Obtaining identifying information about our biological families is even harder, if not impossible.  Only a handful of states allow adoptees unrestricted access to their original birth certificates.  The majority of states do not.  Adoptees have to petition courts, and sometimes incur court costs as well, and be dependent on a judge's ruling to decide what is "just cause" to open your records.  Some adoptees like me, even with dire health issues and an absolute need for updated medical information, are turned down.  I am on my fourth court petition and have received zero identifying information about my biological family, even with doctors willing to provide letters for medical need.  We are yet again, at the mercy of others who hold our vital life information, and decisions, in their hands.

Some states and agencies will do a search for adoptees as mine did.  I was "lucky" mine was done for free probably due to my health problems and need for updated family medical history.  So many other adoptees are not as lucky.  Some, even with emergency medical need are quoted hundreds of dollars or more in cost and well over a year to recieve any records, IF they can locate the biological family and get their "permission".  And, there are no guarantees for your money you will receive anything at all.  This is UNACCEPTABLE.  There is no uniformity with regard to disclosure or access to current family medical or identifying information for adoptees.  It is a hit and miss, mostly miss, system.  Adoptees, and their children are languishing in ill health having to plead and beg for information.  Biological parents are dying in an effort to try and forward important genetic and hereditary to adoptees.  I won't even approach right now the subject of the failure of state adoption registries we are referred to, to help us.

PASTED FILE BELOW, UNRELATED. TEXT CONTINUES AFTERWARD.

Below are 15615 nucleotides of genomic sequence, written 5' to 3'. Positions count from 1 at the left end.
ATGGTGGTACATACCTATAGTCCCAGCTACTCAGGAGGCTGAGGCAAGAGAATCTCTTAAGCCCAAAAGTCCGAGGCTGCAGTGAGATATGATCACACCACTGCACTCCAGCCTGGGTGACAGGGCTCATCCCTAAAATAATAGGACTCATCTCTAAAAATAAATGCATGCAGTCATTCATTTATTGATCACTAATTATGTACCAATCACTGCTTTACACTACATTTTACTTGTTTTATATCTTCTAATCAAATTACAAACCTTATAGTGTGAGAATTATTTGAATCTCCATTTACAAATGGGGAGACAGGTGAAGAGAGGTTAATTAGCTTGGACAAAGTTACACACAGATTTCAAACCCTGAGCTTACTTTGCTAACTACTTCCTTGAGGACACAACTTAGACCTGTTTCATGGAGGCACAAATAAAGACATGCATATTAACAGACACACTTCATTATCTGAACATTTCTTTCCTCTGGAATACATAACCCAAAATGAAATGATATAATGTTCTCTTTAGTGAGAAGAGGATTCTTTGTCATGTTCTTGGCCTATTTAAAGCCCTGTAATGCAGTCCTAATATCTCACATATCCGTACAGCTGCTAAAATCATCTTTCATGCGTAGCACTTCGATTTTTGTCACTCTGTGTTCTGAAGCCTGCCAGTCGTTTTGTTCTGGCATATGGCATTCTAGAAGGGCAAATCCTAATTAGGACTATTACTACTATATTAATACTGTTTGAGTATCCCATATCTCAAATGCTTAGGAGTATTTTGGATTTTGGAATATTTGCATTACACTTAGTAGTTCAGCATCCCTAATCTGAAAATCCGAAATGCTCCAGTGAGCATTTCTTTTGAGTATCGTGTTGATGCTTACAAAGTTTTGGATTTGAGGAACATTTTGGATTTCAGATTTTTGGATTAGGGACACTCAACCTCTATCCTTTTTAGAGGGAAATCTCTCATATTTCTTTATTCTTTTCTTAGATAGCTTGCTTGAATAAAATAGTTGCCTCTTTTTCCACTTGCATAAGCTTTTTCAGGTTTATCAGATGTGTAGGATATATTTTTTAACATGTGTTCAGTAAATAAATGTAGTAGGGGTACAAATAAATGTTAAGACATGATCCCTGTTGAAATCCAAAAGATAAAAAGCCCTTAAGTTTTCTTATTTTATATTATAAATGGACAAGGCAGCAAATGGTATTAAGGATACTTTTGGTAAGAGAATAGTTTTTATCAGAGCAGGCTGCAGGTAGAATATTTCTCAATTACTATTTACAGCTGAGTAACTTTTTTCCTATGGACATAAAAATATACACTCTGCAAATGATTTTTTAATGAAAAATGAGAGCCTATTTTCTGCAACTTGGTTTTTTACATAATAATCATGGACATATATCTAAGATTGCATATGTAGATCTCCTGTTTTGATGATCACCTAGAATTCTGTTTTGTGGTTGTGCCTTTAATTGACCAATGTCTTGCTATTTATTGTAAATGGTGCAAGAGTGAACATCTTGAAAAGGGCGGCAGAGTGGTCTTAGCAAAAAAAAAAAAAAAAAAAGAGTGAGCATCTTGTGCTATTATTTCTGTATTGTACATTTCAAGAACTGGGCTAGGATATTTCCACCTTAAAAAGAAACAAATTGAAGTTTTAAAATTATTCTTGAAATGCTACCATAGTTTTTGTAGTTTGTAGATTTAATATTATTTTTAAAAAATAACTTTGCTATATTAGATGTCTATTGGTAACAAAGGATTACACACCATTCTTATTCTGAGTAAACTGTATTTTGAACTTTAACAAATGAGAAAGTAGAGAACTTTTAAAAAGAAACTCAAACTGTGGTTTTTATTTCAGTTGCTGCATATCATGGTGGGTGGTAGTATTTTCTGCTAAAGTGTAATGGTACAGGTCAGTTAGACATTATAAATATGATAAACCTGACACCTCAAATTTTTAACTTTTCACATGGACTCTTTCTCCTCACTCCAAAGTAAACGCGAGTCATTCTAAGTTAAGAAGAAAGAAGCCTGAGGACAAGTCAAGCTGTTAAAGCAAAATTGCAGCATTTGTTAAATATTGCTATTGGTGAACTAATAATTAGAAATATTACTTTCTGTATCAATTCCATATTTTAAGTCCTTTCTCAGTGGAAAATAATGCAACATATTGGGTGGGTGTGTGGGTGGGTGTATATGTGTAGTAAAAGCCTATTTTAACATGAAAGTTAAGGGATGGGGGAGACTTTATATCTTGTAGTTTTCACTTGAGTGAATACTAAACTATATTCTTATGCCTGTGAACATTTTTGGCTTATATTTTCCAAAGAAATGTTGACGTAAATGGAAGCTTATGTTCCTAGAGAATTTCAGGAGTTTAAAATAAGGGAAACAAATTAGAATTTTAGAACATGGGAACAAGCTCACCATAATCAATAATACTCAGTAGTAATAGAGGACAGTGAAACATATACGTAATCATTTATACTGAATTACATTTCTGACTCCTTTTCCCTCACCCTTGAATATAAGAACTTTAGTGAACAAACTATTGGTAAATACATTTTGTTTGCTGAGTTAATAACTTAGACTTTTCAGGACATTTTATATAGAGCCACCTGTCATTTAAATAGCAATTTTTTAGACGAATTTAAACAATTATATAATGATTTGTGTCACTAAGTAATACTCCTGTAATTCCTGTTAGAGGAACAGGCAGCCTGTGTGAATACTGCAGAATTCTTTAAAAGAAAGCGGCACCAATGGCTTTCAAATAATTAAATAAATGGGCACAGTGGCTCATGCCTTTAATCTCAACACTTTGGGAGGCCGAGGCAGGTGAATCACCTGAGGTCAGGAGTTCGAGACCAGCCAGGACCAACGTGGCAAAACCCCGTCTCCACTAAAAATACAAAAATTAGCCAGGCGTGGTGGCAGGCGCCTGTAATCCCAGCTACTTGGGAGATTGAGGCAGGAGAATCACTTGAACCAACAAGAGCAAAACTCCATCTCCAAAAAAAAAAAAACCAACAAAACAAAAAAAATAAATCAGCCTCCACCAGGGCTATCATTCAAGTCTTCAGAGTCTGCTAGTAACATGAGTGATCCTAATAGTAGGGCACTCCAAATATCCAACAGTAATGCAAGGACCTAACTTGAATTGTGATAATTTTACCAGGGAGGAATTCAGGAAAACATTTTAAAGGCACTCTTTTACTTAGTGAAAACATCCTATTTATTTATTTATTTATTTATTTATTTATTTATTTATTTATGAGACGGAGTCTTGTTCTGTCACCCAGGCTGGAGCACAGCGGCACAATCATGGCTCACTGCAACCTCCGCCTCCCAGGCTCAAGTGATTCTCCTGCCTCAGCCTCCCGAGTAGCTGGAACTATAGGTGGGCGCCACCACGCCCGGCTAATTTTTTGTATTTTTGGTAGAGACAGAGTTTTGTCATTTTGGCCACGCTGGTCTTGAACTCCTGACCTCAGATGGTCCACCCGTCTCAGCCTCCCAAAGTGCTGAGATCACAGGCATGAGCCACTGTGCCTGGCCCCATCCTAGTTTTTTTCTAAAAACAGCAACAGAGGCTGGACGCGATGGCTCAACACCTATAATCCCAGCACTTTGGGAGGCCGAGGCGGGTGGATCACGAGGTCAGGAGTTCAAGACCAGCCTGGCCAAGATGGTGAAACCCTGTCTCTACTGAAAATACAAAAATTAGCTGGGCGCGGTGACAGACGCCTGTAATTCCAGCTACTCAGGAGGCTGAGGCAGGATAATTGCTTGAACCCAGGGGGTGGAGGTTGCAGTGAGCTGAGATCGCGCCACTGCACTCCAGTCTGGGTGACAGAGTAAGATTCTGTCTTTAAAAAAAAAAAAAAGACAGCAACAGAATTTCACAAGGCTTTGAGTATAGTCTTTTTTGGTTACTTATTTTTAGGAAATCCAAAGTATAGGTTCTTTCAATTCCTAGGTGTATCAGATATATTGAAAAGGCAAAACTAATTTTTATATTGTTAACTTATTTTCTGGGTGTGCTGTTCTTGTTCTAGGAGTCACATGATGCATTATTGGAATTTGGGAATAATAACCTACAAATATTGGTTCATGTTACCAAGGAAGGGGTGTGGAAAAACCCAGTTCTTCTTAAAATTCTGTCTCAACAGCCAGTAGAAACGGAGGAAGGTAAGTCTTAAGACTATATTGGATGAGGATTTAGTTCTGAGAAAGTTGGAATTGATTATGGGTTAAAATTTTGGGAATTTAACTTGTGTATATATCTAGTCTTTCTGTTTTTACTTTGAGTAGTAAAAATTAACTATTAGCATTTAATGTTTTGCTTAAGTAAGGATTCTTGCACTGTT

Lastly, adoptees should have the ability to contact their own family and not have a third party in control of communication.   I should not have to sit on the phone listening to an inept or judgemental confidential intermediary trying to read and discern MY family information to me.  Adoptees should not be bound and hindered by an adoption system that dictates to us what we can and can not know about our own biological families.  We are not adopted children, we are adults!  Get the GOVERNMENT out of our way!

Monday, November 1, 2010

Myths and Misconceptions in Adoption

It is very apparent to me that adoption is a very misunderstood subject for most who can only base their opinions from misinformation or small portions of truth and reality. Myths can be deceiving and misleading. Misconceptions can be harmful and devastating. Remarks stemming from these myths and misconceptions can run the gamut from being hurtful, emotionally crippling, and even to damaging to important relationships.